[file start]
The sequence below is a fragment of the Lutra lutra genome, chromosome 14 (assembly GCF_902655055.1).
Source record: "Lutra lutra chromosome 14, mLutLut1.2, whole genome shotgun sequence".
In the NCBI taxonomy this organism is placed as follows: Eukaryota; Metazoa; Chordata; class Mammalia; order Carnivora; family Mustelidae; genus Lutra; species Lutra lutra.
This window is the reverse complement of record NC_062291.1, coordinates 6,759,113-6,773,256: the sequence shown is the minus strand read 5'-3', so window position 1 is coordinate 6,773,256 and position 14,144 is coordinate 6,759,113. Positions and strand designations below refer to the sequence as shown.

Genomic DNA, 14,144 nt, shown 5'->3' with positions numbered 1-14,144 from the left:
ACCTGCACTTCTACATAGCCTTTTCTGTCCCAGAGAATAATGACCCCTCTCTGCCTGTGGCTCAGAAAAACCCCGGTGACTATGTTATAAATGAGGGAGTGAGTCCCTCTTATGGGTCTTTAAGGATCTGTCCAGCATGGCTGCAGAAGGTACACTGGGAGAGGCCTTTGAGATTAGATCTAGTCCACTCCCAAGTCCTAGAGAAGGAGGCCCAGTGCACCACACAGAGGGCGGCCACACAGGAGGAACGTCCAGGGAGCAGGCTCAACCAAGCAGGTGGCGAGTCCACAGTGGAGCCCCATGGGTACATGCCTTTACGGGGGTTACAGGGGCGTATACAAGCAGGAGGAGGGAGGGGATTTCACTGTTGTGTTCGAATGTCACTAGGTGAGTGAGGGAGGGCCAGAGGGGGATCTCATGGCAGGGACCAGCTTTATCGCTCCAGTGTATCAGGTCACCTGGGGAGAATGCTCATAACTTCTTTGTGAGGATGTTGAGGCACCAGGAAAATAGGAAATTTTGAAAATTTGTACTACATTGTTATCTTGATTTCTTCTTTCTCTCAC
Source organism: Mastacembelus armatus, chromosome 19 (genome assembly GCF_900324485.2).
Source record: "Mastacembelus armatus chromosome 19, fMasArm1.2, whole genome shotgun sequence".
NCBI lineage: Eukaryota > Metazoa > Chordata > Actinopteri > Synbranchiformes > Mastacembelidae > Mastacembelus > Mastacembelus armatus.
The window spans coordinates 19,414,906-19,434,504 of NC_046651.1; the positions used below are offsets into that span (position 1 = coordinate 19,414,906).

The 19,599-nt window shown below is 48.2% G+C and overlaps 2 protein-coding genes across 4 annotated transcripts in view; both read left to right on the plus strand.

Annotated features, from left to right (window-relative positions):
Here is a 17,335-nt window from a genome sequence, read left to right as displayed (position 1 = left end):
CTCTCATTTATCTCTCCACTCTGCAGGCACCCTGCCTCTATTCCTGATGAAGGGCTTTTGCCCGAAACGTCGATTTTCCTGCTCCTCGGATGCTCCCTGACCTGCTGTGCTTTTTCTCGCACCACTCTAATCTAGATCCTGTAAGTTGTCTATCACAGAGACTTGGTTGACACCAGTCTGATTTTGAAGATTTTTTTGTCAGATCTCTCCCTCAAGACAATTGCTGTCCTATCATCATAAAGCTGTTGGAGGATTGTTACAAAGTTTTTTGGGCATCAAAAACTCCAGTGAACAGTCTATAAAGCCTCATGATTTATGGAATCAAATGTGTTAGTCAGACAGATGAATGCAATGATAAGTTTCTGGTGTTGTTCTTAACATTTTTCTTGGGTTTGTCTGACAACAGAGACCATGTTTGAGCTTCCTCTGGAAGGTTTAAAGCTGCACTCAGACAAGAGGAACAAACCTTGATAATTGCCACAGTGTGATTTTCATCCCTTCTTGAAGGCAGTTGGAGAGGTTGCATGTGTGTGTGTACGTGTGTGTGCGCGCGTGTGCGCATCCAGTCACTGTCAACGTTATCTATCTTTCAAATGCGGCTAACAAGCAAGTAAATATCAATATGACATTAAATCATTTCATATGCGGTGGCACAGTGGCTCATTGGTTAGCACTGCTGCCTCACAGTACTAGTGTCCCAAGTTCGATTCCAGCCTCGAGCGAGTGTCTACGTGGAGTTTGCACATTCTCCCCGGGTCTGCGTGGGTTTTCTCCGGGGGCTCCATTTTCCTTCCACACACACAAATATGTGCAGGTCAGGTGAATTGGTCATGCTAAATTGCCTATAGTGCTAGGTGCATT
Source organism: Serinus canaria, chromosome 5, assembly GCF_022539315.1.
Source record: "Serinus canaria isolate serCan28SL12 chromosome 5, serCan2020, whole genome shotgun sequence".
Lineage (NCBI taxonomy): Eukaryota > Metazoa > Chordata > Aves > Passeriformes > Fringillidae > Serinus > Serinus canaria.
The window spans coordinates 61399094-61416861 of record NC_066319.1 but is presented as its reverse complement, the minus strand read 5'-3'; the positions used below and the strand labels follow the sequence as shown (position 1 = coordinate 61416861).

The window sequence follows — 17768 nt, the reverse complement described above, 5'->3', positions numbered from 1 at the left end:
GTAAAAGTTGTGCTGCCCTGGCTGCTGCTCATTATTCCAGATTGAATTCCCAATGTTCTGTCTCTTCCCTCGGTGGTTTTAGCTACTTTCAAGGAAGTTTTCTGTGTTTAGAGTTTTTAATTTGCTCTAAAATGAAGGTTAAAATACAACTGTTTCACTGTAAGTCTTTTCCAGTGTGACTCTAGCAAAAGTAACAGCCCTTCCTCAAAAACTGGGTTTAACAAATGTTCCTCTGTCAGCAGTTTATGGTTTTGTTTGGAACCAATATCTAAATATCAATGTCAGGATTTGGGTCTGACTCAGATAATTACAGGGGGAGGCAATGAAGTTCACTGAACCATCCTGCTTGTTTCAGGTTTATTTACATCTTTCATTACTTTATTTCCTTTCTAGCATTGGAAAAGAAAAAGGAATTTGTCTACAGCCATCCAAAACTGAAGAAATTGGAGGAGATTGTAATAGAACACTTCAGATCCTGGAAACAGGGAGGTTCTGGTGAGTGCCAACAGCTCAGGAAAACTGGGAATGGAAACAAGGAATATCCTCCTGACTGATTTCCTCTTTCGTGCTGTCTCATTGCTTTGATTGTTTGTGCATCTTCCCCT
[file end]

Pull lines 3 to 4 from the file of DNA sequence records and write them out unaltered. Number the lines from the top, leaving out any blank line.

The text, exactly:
In the NCBI taxonomy this organism is placed as follows: Eukaryota; Metazoa; Chordata; class Mammalia; order Carnivora; family Mustelidae; genus Lutra; species Lutra lutra.
This window is the reverse complement of record NC_062291.1, coordinates 6,759,113-6,773,256: the sequence shown is the minus strand read 5'-3', so window position 1 is coordinate 6,773,256 and position 14,144 is coordinate 6,759,113. Positions and strand designations below refer to the sequence as shown.